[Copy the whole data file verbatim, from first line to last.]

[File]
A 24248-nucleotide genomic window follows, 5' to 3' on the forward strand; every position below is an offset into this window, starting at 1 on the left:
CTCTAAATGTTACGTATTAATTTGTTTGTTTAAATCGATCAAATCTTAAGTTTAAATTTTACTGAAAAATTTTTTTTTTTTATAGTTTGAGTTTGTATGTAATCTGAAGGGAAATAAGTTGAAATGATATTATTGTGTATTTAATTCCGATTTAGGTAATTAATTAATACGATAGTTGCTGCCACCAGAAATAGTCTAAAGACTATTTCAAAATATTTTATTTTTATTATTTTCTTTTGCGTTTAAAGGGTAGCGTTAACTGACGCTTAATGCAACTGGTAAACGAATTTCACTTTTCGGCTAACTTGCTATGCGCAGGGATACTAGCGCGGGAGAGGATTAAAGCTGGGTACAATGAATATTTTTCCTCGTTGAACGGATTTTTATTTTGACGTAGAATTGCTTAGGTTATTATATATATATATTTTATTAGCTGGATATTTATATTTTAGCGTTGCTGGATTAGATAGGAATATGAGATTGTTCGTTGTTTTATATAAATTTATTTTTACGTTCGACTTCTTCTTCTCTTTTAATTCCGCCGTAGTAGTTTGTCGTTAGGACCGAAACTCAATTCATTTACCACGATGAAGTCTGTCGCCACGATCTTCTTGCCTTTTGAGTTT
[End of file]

A 24248-nucleotide genomic window follows, 5' to 3' on the forward strand; every position below is an offset into this window, starting at 1 on the left:
CTCTAAATGTTACGTATTAATTTGTTTGTTTAAATCGATCAAATCTTAAGTTTAAATTTTACTGAAAAATTTTTTTTTTTTATAGTTTGAGTTTGTATGTAATCTGAAGGGAAATAAGTTGAAATGATATTATTGTGTATTTAATTCCGATTTAGGTAATTAATTAATACGATAGTTGCTGCCACCAGAAATAGTCTAAAGACTATTTCAAAATATTTTATTTTTATTATTTTCTTTTGCGTTTAAAGGGTAGCGTTAACTGACGCTTAATGCAACTGGTAAACGAATTTCACTTTTCGGCTAACTTGCTATGCGCAGGGATACTAGCGCGGGAGAGGATTAAAGCTGGGTACAATGAATATTTTTCCTCGTTGAACGGATTTTTATTTTGACGTAGAATTGCTTAGGTTATTATATATATATATTTTATTAGCTGGATATTTATATTTTAGCGTTGCTGGATTAGATAGGAATATGAGATTGTTCGTTGTTTTATATAAATTTATTTTTACGTTCGACTTCTTCTTCTCTTTTAATTCCGCCGTAGTAGTTTGTCGTTAGGACCGAAACTCAATTCATTTACCACGATGAAGTCTGTCGCCACGATCTTCTTGCCTTTTGAGTTT